Roberto C. Ortiz: Center for Experiential Learning Impact Award. Recognizes graduating students who have delivered the highest level of impact to the business and nonprofit communities through The Center for Experiential Learning (CEL) and other Olin-sponsored experiential programs and activities. Awardees distinguished themselves with exceptional effort and leadership that advanced the missions and objectives of the organizations and individuals with which they engaged.

Daniel Noel Tamasi: Dean’s Special Service Award. Awarded by the Dean to recognize MBA students who have rendered extraordinary service to Olin.

Raj Krishen Thapar: Milford Bohm Prize in Marketing. Awarded to the graduating MBA student who, in the judgment of the faculty, exhibits the strongest academic achievement and the most potential in the field of marketing. This award was established in honor of Milford Bohm―founder, chairman, and CEO of CPI (formerly Rembrandt Studio) from 1942 to 1973―by his wife, Lee Bohm, and their children, Mimi (MBA ’79), David (LA ’78/JD ’84), Rob (MBA ’90), and the late Vicki (EN ’84/SI ’85). Olin MBA Finance Award. Awarded to a graduating MBA student for achievement in finance.

Neelam Himansu Vyas: Dean’s Special Service Award. Awarded by the Dean to recognize MBA students who have rendered extraordinary service to Olin.

Wei XieOutstanding Wealth and Asset Management Finance Student Award. Awarded to the graduating Master of Science in Finance Wealth and Asset Management student who, in the judgment of the faculty, exhibits the strongest academic achievement and the most potential in the field of wealth and asset management.

Jessica Lynn Youngblood: CEL’s Taylor Outstanding Service Award. Awarded to the graduate or graduates who delivered the highest level of impact to the St. Louis local nonprofit community through the Center for Experiential Learning’s Taylor Community Consulting program. Awardees distinguished themselves with exceptional effort and leadership that resulted in demonstrated advancement of the missions and objectives of the organizations and communities with which they engaged. Peer Recognition Award. Awarded to the graduating Professional MBA student who, in the opinion of his or her fellow students, best exemplifies the qualities of character, leadership, and service and also enjoys the respect, admiration, and affection of his or her classmates.

Fan Zhang: Powell Niland Prize. Awarded to the graduating MBA student with the strongest academic achievement in the areas of operations and manufacturing management. This award is named in honor of Powell Niland, who was a tenured Olin operations and manufacturing management professor from 1957 to 1989 and an Olin professor emeritus from 1989 until 2009.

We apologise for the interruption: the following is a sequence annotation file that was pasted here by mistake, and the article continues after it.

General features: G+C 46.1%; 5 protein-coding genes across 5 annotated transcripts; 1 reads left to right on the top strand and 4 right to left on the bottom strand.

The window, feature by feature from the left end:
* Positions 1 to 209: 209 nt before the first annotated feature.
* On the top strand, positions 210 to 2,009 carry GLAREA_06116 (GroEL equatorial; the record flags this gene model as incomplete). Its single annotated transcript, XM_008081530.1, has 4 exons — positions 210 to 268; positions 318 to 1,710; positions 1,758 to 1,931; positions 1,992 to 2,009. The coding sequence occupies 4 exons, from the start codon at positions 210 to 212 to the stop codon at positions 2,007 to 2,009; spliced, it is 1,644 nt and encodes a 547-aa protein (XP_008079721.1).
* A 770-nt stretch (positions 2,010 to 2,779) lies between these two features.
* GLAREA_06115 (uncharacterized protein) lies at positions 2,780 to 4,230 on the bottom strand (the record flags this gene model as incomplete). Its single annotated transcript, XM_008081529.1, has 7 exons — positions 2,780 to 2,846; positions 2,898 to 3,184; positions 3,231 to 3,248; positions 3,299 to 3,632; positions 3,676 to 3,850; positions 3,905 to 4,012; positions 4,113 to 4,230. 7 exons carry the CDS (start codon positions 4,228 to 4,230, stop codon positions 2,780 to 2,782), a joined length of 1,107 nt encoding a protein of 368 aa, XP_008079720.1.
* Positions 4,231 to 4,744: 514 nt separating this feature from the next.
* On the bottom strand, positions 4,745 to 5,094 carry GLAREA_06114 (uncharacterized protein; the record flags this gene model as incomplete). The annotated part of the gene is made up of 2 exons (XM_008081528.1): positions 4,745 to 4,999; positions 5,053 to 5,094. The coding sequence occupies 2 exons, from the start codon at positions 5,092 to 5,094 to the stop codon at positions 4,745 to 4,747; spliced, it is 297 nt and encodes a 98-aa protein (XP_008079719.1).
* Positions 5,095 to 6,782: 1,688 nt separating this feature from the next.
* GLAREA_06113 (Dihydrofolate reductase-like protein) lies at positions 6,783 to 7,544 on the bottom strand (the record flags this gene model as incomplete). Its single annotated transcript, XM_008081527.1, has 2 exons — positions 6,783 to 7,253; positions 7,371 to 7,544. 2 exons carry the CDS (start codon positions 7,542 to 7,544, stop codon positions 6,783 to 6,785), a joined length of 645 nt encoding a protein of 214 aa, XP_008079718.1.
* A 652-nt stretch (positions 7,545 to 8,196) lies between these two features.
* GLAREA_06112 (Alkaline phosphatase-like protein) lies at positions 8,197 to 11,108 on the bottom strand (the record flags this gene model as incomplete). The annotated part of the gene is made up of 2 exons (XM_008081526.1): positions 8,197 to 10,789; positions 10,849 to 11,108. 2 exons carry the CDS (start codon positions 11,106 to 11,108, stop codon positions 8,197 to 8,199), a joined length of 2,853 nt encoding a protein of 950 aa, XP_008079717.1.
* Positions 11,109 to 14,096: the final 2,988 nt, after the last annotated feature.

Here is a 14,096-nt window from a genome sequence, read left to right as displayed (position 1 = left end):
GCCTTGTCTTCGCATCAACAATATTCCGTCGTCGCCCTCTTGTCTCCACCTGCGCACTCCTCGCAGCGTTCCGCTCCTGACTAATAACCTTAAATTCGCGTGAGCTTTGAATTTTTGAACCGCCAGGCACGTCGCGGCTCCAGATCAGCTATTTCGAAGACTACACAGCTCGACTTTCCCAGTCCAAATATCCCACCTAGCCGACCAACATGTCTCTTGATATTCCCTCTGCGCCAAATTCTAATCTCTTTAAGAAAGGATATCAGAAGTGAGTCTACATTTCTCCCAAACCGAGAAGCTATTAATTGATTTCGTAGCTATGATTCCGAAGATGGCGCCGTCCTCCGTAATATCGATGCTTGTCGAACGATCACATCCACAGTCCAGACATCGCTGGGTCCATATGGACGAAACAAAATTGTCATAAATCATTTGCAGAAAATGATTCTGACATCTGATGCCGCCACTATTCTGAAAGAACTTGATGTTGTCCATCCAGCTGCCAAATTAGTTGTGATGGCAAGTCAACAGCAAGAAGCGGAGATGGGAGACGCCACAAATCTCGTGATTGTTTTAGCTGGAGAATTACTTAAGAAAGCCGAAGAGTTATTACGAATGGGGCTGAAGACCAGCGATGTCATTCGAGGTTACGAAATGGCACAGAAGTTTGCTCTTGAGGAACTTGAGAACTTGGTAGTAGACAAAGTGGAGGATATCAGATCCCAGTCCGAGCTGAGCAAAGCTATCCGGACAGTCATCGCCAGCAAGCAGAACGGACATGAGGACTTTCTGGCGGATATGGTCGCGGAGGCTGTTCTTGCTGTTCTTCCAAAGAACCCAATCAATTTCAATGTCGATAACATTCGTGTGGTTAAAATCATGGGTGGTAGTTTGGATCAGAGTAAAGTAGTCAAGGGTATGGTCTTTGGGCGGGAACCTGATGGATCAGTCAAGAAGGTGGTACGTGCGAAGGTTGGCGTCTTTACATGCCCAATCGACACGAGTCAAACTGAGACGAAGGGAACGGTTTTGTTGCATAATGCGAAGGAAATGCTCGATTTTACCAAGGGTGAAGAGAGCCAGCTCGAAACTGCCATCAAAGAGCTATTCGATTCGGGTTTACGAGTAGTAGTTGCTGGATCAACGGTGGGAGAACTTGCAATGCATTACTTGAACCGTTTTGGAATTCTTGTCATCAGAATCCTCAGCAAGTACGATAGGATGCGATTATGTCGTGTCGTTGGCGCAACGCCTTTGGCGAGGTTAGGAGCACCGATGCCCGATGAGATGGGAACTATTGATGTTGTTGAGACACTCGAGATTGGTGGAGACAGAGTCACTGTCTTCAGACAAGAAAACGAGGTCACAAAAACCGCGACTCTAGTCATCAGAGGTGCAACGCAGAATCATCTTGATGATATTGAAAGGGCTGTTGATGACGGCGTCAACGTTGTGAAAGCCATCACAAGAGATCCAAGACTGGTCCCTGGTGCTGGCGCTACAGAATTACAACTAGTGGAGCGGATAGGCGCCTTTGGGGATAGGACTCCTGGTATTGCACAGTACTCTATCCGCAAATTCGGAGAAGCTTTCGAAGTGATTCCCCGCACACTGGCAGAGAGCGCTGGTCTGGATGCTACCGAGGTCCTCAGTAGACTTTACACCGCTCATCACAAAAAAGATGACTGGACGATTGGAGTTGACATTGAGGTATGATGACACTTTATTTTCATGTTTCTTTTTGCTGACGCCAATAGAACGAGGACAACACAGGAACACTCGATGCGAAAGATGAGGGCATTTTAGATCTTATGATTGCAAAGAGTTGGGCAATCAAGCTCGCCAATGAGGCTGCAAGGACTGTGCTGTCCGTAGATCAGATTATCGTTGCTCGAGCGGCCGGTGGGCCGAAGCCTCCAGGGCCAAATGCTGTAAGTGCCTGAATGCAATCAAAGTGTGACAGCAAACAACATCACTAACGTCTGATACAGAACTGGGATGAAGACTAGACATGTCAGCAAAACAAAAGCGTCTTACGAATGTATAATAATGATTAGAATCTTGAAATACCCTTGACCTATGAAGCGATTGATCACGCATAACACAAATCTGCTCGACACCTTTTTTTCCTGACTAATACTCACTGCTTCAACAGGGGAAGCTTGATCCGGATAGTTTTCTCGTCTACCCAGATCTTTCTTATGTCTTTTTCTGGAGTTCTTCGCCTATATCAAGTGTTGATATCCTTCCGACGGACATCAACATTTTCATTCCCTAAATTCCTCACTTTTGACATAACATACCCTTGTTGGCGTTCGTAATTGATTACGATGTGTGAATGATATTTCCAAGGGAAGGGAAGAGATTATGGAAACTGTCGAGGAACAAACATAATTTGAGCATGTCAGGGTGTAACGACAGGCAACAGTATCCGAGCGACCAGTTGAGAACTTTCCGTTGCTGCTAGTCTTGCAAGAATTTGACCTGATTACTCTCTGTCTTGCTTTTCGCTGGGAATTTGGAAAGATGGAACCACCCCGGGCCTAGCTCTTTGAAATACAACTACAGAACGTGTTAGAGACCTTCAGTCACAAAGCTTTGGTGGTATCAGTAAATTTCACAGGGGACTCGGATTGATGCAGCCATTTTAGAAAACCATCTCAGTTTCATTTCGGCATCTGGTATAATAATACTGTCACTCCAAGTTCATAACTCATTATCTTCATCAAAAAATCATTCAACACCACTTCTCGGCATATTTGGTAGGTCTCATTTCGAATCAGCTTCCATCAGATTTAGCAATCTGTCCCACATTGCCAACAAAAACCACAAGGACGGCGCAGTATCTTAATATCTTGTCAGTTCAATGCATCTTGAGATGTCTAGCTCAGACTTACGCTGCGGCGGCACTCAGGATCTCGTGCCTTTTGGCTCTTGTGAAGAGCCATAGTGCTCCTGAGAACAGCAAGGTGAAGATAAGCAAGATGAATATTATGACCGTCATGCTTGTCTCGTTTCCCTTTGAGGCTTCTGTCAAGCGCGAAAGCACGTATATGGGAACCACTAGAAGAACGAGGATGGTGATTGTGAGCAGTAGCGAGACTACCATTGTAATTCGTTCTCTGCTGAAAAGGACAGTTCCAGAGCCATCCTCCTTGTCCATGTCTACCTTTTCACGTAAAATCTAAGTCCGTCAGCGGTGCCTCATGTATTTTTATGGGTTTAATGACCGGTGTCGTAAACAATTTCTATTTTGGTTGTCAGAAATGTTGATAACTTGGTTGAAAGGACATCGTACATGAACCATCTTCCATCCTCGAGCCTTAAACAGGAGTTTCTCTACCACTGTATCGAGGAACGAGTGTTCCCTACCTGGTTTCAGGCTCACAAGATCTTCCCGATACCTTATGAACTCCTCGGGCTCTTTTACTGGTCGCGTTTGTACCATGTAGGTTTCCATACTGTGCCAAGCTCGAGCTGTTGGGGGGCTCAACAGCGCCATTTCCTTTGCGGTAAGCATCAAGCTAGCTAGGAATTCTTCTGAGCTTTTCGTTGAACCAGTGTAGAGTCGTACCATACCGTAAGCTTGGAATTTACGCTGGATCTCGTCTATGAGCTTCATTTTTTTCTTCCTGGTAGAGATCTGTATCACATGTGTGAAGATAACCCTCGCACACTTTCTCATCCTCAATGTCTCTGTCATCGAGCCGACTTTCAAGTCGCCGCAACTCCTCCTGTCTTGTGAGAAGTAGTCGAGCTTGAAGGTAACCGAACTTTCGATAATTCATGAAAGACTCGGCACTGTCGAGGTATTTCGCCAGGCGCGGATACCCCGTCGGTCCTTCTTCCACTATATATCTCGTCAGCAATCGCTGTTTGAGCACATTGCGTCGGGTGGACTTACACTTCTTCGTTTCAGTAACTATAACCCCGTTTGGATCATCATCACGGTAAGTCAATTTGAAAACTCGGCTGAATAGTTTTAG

Charles F. Knight Scholars: Awarded to the graduate students who have earned the highest academic achievement in their program. This award was established by the Emerson Company to honor its then distinguished chairman and great benefactor to Olin Business School, who died in September 2017.

Full-Time MBA

  • Cole Anthony Donelson
  • Robert James Garwitz
  • Ramin Matthew Lalezari
  • Fengjia Brian Liu
  • Naohisa Matsumoto
  • Phuong Huyen Nguyen
  • Daniel Henry Nordin
  • Daniel Noel Tamasi
  • Raj Krishen Thapar
  • Jeffrey Donald Wertenberger

Professional MBA

  • Ross Owen Barthold
  • Rachel Ann Broadbear
  • Ryan David Brockman
  • Daniel Matthew Gilmore
  • David Edward Kekec
  • Daniel Robert Kohnen
  • Sean Michael Loughran
  • Kirsten McCain
  • Richard John Payton
  • Charles Robert Whitmer

Master of Accounting

  • Rebecca Marianne Brody
  • Feiyang Gao
  • Xinyi Huang

Master of Science in Customer Analytics

  • Jianan Chen
  • Qian Sun
  • Yang Yu

Master of Science in Finance—Corporate Finance and Investments

  • Shahzeb Khan Ghani
  • Christine Haverly
  • Yuchen Liu

Master of Science in Finance—Quantitative Finance

  • Xiangji Chen
  • Qi Li
  • Yuming Lou

Master of Science in Finance—Wealth and Asset Management

  • Hao Sha
  • Jingya Wu
  • Wei Xie
  • Yun Peng Zhao

Master of Science in Supply Chain Management

  • Yingyi Bao
  • Patrick Cauthen Mordente

Pictured above: A scene from the 2017 graduate student programs graduation recognition ceremony.




Allison Halpern, BSBA ’18, wrote this post on behalf of Bauer Leadership Center.

Last week, the Bauer Leadership fellows discussed the challenges and responsibilities of a leader. All fellows are MBA students serving as Center for Experiential Learning team leads for a project within their practicum program. In this role, they need to manage relationships with their teammates, mentors, and clients.